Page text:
- The Washington Times - Monday, November 16, 2009


The Obama administration appointees running the Food and Drug Administration must have skipped college. Apparently they have never heard of rum and Coke.

It is hard to credit, but, more than 75 years after Prohibition ended, last Friday in fact, the FDA decided that the combination of caffeine and alcohol in a drink may be a horrifying threat to public health. Or, in FDA speak, the combination is not “generally recognized as safe.” As a result, the agency ordered the manufacturers of pre-mixed beverages that combine the two ingredients - increasingly popular with college kids - to prove the nefarious concoctions are safe. If manufacturers don’t provide the proof, the FDA will pull the products from stores and bars.

The irony is that even if the FDA prohibits these popular premixed drinks, the FDA can’t ban drinks with caffeine alone and it can’t ban drinks with alcohol alone. All new rules will do is cost some Americans their jobs and cut back on some corporate profits while revelers and bartenders will have to do the mixing themselves. That’s not much of a change since that’s where this party started anyway.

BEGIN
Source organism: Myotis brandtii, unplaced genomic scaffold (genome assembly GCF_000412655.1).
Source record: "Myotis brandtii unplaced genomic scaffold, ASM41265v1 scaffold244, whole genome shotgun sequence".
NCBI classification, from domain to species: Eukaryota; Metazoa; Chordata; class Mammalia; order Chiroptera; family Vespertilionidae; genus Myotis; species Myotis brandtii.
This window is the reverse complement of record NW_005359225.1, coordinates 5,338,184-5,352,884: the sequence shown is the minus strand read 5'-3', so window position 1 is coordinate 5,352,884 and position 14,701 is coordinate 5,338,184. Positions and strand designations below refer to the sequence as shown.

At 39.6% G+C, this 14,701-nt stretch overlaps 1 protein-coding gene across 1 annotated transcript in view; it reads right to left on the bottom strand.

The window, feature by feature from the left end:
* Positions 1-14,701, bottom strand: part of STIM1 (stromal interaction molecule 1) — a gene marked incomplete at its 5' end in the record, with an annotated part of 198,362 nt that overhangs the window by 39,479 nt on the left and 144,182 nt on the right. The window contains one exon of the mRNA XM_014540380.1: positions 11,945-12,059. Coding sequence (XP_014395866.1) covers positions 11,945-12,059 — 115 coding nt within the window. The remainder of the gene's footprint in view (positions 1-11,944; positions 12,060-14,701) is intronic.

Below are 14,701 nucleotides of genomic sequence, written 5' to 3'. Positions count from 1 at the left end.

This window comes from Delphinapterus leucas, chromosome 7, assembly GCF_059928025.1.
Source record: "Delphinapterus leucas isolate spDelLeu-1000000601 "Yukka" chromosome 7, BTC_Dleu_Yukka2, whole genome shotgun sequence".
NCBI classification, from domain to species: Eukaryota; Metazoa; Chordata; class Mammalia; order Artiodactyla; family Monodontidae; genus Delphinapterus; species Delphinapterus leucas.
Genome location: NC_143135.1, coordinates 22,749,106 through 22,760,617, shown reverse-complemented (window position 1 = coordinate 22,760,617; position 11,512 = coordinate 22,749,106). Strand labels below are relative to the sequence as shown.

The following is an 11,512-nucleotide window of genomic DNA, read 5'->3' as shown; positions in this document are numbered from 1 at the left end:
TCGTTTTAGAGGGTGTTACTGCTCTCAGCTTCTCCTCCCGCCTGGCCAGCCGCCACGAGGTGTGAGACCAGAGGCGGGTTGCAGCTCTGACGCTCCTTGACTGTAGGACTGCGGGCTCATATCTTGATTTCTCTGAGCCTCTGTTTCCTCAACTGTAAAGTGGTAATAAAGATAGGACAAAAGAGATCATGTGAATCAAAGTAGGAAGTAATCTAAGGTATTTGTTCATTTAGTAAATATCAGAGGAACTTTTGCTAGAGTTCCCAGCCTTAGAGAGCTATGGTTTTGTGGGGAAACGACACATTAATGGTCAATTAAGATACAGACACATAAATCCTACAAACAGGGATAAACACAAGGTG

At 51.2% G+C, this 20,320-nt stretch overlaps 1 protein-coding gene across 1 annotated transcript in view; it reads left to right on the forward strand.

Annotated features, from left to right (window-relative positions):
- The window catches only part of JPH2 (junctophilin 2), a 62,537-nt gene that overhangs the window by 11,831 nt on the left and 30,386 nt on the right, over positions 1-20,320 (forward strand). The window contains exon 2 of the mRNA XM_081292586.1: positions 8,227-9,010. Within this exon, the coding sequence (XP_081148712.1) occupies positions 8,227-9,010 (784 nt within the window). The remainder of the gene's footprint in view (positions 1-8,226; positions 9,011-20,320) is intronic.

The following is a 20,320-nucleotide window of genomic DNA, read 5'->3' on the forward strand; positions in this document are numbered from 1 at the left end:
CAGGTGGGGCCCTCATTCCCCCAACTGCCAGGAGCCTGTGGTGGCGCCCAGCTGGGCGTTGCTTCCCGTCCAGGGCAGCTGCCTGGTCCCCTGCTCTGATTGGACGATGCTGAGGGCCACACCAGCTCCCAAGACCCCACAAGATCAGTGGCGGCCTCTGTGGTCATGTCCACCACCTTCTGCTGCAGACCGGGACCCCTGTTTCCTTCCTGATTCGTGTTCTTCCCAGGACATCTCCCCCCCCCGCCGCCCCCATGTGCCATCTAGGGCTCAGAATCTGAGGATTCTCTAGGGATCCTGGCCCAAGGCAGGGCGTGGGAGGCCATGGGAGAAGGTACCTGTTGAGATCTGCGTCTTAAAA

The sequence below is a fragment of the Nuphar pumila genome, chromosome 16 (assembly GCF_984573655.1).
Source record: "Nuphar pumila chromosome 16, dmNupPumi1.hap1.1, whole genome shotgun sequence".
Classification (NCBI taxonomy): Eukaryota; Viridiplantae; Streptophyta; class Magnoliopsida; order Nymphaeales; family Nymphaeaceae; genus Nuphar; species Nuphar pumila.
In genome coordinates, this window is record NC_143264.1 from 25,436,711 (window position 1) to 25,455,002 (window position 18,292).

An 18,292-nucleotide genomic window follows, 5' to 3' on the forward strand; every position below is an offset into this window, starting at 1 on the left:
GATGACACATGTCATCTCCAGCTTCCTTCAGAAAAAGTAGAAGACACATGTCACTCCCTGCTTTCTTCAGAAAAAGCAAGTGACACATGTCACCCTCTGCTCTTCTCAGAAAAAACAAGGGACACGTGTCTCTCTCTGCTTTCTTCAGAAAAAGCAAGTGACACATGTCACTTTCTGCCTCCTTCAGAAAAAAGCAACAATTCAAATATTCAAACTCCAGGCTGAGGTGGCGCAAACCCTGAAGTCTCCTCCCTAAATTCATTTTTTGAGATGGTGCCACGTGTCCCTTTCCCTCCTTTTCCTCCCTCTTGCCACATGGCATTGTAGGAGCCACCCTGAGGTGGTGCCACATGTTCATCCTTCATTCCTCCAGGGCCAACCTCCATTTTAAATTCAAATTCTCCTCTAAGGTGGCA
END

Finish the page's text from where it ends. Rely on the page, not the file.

According to Bacardi mythology, the combination of rum and Coke - which combines alcohol and caffeine - goes back more than a century to the Spanish-American War when Theodore Roosevelt and the Roughriders, from the land of Coca-Cola, landed in Cuba, an island flowing with rum, and decided to combine the two during timeouts between battles with the hapless Spanish. Originally, the Roughriders called their drink “Cuba Libre” because they were fighting to liberate Cuba from Spain.

The alcohol and caffeine combo was surely born before Teddy and the gang finished off the decaying Spanish empire. People have been drinking alcohol for many thousands of years, and we’ve been drinking coffee for as much as a thousand years. Coffee liquors were born well before the 1898 war.

So go ahead guys, ban away. We’ll go on doing what we’ve always done. And maybe this time we can rename the drink. Instead of Cuba Libre, why not just Libre?

Copyright © 2018 The Washington Times, LLC. Click here for reprint permission.

The Washington Times Comment Policy

The Washington Times welcomes your comments on Spot.im, our third-party provider. Please read our Comment Policy before commenting.


Click to Read More and View Comments

Click to Hide